Smart TVs let you access the internet, play games, download shows, and use all kinds of different apps – so if you've wondered what exactly your new smart TV is capable of, read on to find out!
To answer the question directly, a 'smart TV' is any TV that has built-in Internet connectivity – allowing it to access online services including video on demand, social networking and instant messaging. Some TVs even have a fully featured web browser, which allows access to most websites.
These days, many mid- to high-range TVs will offer smart functionality, and even some budget models and brands are starting to include online features. Smart TVs are one of the first – and easiest – devices you can add to your living room to start to make your house in to a smart home.
To access the extra features offered by a smart TV, you'll need some sort of Internet connection at home. Most smart TVs feature an ethernet port on the back, allowing you to plug it directly into your broadband router. Modern models can also access Wi-Fi – either using built-in hardware or a USB dongle that plugs in the back (usually an optional extra).
Either way, once your TV is connected, you'll have access to a whole range of online services – and in the rest of this article, we'll take a look at what they are.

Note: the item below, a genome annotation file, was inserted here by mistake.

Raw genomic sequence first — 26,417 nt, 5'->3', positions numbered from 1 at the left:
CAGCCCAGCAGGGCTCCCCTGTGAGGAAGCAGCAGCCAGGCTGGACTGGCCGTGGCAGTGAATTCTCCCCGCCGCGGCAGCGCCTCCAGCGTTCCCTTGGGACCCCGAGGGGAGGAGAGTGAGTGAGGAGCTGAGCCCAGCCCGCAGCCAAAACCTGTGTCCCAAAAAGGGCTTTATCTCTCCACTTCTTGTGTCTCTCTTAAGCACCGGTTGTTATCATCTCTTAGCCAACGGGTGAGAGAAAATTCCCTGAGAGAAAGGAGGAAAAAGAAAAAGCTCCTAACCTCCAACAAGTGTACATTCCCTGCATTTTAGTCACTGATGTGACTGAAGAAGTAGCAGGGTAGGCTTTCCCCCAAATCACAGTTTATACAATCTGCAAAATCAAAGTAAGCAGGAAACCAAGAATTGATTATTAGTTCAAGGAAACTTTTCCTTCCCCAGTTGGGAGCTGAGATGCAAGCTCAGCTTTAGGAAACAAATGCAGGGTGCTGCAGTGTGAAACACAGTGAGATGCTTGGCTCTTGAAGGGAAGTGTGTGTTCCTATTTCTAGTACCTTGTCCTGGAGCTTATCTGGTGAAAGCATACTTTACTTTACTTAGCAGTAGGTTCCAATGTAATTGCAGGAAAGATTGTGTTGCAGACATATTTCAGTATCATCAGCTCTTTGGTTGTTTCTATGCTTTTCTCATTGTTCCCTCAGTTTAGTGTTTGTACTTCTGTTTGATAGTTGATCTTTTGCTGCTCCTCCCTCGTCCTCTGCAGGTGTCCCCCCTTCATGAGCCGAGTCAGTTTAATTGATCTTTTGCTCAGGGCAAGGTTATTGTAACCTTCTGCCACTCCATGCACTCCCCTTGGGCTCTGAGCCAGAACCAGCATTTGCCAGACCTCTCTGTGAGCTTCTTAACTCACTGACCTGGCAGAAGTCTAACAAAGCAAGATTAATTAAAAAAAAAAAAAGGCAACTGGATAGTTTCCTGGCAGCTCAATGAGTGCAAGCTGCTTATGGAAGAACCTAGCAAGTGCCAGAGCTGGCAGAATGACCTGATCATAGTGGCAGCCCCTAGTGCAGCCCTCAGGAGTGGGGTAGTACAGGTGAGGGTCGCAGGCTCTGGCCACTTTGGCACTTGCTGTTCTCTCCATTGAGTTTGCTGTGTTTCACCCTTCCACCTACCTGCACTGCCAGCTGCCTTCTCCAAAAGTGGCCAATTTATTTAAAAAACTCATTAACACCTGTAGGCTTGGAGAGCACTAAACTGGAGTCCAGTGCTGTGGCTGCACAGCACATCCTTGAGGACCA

The features available on your smart TV will vary depending on the precise make and model, but most give you access to social networks like Facebook and Twitter. Some feature instant messaging applications like Skype and, with the addition of a webcam, some higher-end TVs will even let you make full-screen video calls with your friends and family.
But probably the best and most-used feature of smart TVs is the ability to access 'video on demand' services. These range from well-known services like YouTube for watching the odd video clip, movie trailer or music video to subscription-based services like Netflix, offering a vast online library of movies and TV shows to stream whenever you want.
The majority of smart TVs also offer access to catch-up services like the BBC's iPlayer and Channel 4’s All 4 (formerly known as 4oD) – very handy indeed.
Taking inspiration from the likes of Apple’s App Store and Google’s Play Store, some TV manufacturers are following in the footsteps of modern smartphones and developing their own online stores, allowing users to download extra apps for their TVs. In particular, Panasonic and Samsung have really taken this concept to the next level.
As well as the various video on demand and social networking apps, the Panasonic app store features a wide selection of games to download.
There's also a range of optional accessories, like game controllers and smartphone apps to make the games easier to play. You can also get an 'Electronic Touch Pen' which allows you to write directly on your TV screen, leaving messages for people as if it were a household noticeboard. There's even a set of Wi-Fi-connected Body Mass Index scales and a health monitoring wristband, so you can track your weight and fitness via your TV!